An example of this, and in accordance with what we are talking about today, knowing that "our reptilian brain" is that part that is activated by threats and therefore keeps us safe on many occasions from danger, helps us explain why exposure to horror movies, or fear and gothic literature have some benefits.

Horror researcher and Associate Professor of Literature and Media at Aarhus University, Mathias Clasen, in his TEDx talk Lessons from a terrified horror researcher, tells us how horror entertainment in all its different forms "take advantage" of that primordial "biological defense mechanism" that he calls "the evolved fear system" to tell us about our relationship with monsters, or external threats.

Clasen elaborates how that ancient fear that originates when looking at certain immortal monsters does not stop scaring us, since they have an aspect of universality that have become "the reflect of ancestral threats." He also tells us that the monsters that come from horror "don't have to be realistic to scare us," they just have to "engage with the evolved fear system" and "have qualities that match or exceed those of ancient dangers."

Writers such as Nichole Johnson tell us about the reasons why exposure to, and later understanding of, this type of fiction is beneficial in keeping us emotionally balanced. She explains this in her article How horror movies can help people overcome real-world trauma, in which she tells us the following:

“For me, horror movies remain an invaluable coping tool. The effect is a primary tenet of what’s called exposure therapy — forcing ourselves to face fear as a way to overcome it.”

As we can read in this article, full of excellent references, by the way, from a case study in the 1990s, the researchers summarized that:

“The modern horror film serves many of the same functions for the adolescent that the traditional fairy tale serves for the younger child.”

The Crypt Keeper welcoming you

Thus, exposure to horror, as long as it is in a healthy way and originates from our own curiosity, can teach us many lessons and help us find balance, especially if we do it from the Jungian lens, since it offers an invitation to "individuation".

Understanding "individuation" as the process in which the individual is capable of embracing all his/her qualities -negative and positive- in a dance of opposites, so typical of the genres I am talking about in this article and so necessary to avoid neuroses.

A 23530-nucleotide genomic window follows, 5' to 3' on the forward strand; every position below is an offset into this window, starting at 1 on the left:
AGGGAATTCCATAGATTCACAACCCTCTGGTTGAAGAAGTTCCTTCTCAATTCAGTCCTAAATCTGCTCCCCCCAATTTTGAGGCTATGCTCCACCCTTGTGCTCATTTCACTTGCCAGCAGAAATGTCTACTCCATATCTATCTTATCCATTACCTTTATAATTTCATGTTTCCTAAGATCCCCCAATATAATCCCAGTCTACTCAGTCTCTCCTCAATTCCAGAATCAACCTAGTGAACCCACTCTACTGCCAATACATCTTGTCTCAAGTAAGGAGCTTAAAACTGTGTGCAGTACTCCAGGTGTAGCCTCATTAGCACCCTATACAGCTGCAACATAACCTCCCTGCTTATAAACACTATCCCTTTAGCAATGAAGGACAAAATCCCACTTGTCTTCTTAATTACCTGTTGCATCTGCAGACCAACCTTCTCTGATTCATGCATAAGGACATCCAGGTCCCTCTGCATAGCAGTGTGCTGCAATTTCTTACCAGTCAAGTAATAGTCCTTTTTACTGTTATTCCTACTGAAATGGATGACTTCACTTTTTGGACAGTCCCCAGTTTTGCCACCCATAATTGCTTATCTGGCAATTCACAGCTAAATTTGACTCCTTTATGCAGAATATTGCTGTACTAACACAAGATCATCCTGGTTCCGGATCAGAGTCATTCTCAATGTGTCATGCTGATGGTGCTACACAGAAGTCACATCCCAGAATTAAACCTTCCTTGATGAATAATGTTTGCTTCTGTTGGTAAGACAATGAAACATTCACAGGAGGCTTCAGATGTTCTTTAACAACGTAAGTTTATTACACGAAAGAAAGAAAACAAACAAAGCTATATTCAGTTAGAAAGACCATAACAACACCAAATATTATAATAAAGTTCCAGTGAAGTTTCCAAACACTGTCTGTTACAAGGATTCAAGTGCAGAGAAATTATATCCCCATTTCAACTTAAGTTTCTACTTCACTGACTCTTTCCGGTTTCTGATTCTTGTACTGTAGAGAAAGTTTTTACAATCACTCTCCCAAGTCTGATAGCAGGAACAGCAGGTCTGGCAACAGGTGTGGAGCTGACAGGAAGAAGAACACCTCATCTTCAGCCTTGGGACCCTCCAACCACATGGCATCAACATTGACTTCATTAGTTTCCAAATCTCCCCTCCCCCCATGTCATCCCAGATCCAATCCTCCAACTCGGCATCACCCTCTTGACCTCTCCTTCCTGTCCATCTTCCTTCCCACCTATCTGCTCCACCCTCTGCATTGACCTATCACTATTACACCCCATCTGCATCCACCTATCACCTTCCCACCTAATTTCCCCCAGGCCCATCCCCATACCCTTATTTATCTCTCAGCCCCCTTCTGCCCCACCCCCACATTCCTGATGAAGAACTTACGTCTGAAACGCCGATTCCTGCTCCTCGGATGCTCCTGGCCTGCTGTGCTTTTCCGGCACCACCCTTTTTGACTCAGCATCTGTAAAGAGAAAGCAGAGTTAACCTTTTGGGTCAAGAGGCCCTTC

But we will talk about all this and more in the seminar on 24th August.


In this post today I have told you why, for fans of horror and gothic literature, any time is a good time to enjoy your passion.

As an example of where this attraction to Horror and Gothic has led me personally, I have told you about the first time I saw Francis Ford Coppola's Dracula in the cinema.

I have also told you how the idea of my joint seminar with the professor and horror researcher, Tugce Kutlu, called The Shadowy Truth Behind Modern Horror And Gothic Trends, arose, where we will give you a brief tour on Horror and the Gothic so that you have a much more holistic vision of these genres and see their benefits in both a personal and professional way.

I have also shown you a couple of examples in which other scholars and fans of these genres explain the science behind exposure to Horror films and some of its benefits.

And finally I have given you a few small details about the Jungian connection, and the keys to reach balance, especially in transitions.

As always, I hope this entry has been of your interest and above all that we will see each other very soon in our free seminar: The Shadowy Truth Behind Modern Horror And Gothic Trends.


If you are interested in coming to our free seminar, just click on the following link and we will send you all the information.

Thanks for reading,

See you very soon!


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The profit obtained from the subscriptions help me finance my research project Female representations of the mother in Gothic and Horror productions through Jungian archetypes by which I help people like you on your journey of self-recognition.